onto a single amacrine cell concentration of photoreceptors and interneurons, which
o Cones can be 1-1-1 are needed for high-resolution vision. The fovea is a
depression in the macula lutea that contains the highest
** Cones  provide higher visual acuity compared to rods density of cone cells... meaning it has the highest visual
resolution. The arrangement of the cells in the foveal region
is unusual because several of them appear to be pushed
aside into the surrounding macula. Because light can reach
the foveal photoreceptors without having to pass through
the inner layers of the retina, both image distortion and
light loss are minimized.

Simply put...
The fovea is the portion of the retina which has the highest
resolution for vision because:
- It has the highest cone density
o So you can infer that an area within the
retina which has a high density of cones
will definitely have a high resolution for
vision
- The cells are pushed aside so that less layers
would have to be penetrated.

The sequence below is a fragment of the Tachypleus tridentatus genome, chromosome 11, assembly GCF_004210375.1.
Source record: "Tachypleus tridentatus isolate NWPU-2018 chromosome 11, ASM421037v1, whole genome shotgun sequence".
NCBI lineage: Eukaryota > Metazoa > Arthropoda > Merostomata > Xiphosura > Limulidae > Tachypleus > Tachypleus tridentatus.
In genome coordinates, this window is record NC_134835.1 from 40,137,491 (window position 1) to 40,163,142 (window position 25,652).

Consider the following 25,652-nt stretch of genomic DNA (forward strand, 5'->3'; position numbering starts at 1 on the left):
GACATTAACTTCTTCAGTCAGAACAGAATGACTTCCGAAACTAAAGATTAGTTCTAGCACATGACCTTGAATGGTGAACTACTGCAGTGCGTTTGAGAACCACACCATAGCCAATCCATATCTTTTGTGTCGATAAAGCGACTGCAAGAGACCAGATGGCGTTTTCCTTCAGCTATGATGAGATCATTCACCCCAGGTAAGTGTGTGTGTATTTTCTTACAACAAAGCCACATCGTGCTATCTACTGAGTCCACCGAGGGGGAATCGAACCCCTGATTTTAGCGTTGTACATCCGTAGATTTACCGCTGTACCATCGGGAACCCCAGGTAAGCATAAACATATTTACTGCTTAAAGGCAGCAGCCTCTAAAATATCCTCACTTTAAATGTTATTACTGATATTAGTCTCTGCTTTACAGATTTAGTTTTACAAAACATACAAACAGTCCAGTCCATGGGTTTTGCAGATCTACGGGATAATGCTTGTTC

o Less layers  less hindrance  less
Rods and cones are not distributed equally in the retina image distortion

- Human retina -91 million rods, 4.5 million cones


- In most places the density of rods exceed that of MECHANISM OF PHOTORECEPTORS
cones
- Changes dramatically in the fovea, central retina In the dark...
(1.2 mm in diameter) The Na+ channels in the rod cells remain open as result of
o Cones increase in density 200 fold, depolarization. In depolarization, Na+ is constantly taken in
becomes highly packed. Center of the by the cytoplasm of the photoreceptor. This potential then
fovea, called foveola is totally rod free travels to the entire photoreceptor unit until it reaches the